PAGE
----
World Library  
Flag as Inappropriate
Email this Article

Piaroa–Saliban languages

Article Id: WHEBN0006524830
Reproduction Date:

Title: Piaroa–Saliban languages  
Author: World Heritage Encyclopedia
Language: English
Subject: Hodï language, Classification schemes for Southeast Asian languages, Saliban languages, Languages of Colombia, Language families
Collection: Saliban Languages
Publisher: World Heritage Encyclopedia

Piaroa–Saliban languages

Colombia and Venezuela
Linguistic classification: Saliban
Glottolog: sali1297[1]

The Saliban (Salivan) languages, also known as Piaroa–Saliban or Saliba–Piaroan, are a small proposed language family of the middle Orinoco Basin, which forms an independent island within an area of Venezuela and Colombia (northern llanos) dominated by peoples of Carib and Arawakan affiliation.


  • Family division 1
  • References 2
  • External links 3
  • Bibliography 4

Family division

A connection between the two primary divisions, Piaroan and Sáliba, is widely assumed but has not been demonstrated.[2] In addition, Hotï is "probably" related.[3]

Saliba is a possible language isolate; if related to Piaroa, the connection is a distant one. Piaroan is a language or dialect cluster, consisting of Piaroa itself, Wirö (or "Maco"), and the extinct Ature. The Piaroa and Wirö both consider their languages to be distinct: they can understand each other, but not reliably. Hotï was little known until recently and remains unclassified in most accounts.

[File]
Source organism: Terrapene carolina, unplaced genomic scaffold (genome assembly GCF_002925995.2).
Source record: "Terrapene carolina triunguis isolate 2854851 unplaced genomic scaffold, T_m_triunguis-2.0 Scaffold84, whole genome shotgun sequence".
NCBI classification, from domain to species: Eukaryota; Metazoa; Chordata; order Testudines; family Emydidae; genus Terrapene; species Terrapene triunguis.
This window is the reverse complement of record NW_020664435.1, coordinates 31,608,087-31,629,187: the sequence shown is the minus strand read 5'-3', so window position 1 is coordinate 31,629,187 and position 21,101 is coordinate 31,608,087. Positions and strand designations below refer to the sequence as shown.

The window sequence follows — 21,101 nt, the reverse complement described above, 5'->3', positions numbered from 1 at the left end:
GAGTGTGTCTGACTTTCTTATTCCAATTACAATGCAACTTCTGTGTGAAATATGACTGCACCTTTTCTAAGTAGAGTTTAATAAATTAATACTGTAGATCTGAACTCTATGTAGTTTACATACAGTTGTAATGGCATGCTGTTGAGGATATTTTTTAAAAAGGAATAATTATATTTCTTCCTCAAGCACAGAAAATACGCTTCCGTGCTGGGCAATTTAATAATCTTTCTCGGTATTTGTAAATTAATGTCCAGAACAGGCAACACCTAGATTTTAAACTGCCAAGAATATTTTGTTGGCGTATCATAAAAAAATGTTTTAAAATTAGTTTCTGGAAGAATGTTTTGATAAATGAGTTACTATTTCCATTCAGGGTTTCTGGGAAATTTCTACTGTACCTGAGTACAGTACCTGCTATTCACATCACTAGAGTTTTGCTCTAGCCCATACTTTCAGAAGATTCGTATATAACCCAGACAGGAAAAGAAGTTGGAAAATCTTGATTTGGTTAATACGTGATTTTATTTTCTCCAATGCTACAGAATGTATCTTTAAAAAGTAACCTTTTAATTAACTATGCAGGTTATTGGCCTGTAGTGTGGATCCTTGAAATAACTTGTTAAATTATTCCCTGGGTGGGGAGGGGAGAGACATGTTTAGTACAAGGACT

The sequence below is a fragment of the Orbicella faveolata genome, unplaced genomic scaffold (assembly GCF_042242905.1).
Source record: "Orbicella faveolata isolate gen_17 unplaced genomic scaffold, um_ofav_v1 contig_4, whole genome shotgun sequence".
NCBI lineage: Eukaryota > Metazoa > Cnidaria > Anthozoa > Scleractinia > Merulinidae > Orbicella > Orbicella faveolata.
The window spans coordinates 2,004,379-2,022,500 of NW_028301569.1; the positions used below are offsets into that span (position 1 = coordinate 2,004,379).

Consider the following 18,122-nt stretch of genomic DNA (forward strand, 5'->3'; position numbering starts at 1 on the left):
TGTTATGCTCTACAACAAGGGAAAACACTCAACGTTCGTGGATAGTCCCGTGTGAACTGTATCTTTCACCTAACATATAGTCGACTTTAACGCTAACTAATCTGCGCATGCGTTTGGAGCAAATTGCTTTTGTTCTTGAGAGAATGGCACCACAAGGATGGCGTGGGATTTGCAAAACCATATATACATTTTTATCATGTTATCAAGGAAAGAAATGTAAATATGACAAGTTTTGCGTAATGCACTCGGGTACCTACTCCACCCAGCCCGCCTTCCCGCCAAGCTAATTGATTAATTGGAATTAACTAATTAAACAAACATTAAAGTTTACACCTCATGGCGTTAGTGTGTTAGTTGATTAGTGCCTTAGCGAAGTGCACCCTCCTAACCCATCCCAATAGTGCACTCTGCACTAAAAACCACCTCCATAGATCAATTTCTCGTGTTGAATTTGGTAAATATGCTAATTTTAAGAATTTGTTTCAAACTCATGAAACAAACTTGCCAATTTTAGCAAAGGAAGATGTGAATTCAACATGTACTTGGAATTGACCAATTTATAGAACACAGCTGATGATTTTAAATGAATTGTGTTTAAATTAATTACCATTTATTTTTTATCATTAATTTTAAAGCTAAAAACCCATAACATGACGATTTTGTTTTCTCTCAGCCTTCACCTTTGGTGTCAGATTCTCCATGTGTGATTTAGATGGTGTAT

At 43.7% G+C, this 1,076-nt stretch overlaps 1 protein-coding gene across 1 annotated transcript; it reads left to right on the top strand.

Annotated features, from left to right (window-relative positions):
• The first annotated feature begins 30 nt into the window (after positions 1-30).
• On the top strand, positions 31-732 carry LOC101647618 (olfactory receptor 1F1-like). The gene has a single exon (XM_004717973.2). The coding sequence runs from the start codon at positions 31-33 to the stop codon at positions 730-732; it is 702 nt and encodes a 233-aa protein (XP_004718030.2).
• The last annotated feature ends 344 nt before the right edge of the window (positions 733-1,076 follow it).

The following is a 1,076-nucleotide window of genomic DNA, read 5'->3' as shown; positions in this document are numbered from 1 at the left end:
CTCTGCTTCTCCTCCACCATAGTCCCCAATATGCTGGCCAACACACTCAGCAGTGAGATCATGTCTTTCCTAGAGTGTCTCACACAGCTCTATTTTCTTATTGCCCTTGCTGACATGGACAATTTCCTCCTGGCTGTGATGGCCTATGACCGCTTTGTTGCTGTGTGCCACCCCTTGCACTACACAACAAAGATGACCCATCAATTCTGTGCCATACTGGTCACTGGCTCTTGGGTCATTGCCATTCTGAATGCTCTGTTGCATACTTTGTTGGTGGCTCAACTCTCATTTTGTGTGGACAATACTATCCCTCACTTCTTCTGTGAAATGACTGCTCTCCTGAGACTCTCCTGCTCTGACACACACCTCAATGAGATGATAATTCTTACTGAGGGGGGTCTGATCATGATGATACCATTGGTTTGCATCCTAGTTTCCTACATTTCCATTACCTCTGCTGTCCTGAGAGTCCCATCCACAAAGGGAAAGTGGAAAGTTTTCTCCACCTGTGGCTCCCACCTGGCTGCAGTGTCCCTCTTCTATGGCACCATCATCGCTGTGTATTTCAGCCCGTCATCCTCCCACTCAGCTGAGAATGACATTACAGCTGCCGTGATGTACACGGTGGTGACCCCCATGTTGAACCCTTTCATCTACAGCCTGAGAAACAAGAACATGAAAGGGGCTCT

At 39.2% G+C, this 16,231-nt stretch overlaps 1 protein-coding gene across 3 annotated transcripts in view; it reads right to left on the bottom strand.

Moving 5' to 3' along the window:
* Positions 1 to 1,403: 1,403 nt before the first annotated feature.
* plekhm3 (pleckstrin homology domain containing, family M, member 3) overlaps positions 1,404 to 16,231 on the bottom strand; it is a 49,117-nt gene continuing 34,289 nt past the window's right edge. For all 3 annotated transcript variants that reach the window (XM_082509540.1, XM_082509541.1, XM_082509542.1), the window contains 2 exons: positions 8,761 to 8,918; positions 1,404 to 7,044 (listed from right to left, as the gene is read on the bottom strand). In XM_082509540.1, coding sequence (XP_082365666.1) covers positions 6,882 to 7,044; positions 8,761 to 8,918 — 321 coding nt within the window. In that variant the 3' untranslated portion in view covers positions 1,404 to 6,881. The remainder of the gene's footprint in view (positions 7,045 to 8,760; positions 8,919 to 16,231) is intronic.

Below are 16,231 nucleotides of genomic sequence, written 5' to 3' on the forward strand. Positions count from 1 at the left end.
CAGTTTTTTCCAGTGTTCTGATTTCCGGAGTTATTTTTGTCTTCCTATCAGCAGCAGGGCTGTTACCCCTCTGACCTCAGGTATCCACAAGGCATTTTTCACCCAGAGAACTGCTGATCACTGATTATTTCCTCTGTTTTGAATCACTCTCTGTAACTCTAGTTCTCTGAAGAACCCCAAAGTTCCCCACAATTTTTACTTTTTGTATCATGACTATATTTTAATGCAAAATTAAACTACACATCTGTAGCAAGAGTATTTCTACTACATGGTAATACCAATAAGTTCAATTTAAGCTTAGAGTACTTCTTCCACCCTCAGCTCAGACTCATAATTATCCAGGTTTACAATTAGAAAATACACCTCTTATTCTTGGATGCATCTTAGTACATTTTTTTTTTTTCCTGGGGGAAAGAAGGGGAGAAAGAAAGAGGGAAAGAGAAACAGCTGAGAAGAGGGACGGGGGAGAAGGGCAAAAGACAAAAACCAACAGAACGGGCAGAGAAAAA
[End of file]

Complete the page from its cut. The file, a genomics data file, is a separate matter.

1. ^ Nordhoff, Sebastian; Hammarström, Harald; Forkel, Robert; Haspelmath, Martin, eds. (2013). "Piaroa–Saliban". Glottolog 2.2. Leipzig: Max Planck Institute for Evolutionary Anthropology. 
  2. ^ Aikhenvald & Dixon, 1999, The Amazonian Languages
  3. ^ Zent S & E Zent. 2008. Los Hoti, in Aborigenes de Venezuela, vol. 2, second edition [1]

External links

  • Sáliba wordlist in Spanish & English with sound
  • PROEL: Familia Piaroa–Saliva


  • Kaufman, Terrence. (1990). Language history in South America: What we know and how to know more. In D. L. Payne (Ed.), Amazonian linguistics: Studies in lowland South American languages (pp. 13–67). Austin: University of Texas Press. ISBN 0-292-70414-3.
  • Kaufman, Terrence. (1994). The native languages of South America. In C. Mosley & R. E. Asher (Eds.), Atlas of the world's languages (pp. 46–76). London: Routledge.

This article was sourced from Creative Commons Attribution-ShareAlike License; additional terms may apply. World Heritage Encyclopedia content is assembled from numerous content providers, Open Access Publishing, and in compliance with The Fair Access to Science and Technology Research Act (FASTR), Wikimedia Foundation, Inc., Public Library of Science, The Encyclopedia of Life, Open Book Publishers (OBP), PubMed, U.S. National Library of Medicine, National Center for Biotechnology Information, U.S. National Library of Medicine, National Institutes of Health (NIH), U.S. Department of Health & Human Services, and, which sources content from all federal, state, local, tribal, and territorial government publication portals (.gov, .mil, .edu). Funding for and content contributors is made possible from the U.S. Congress, E-Government Act of 2002.
Crowd sourced content that is contributed to World Heritage Encyclopedia is peer reviewed and edited by our editorial staff to ensure quality scholarly research articles.
By using this site, you agree to the Terms of Use and Privacy Policy. World Heritage Encyclopedia™ is a registered trademark of the World Public Library Association, a non-profit organization.

Copyright © World Library Foundation. All rights reserved. eBooks from Hawaii eBook Library are sponsored by the World Library Foundation,
a 501c(4) Member's Support Non-Profit Organization, and is NOT affiliated with any governmental agency or department.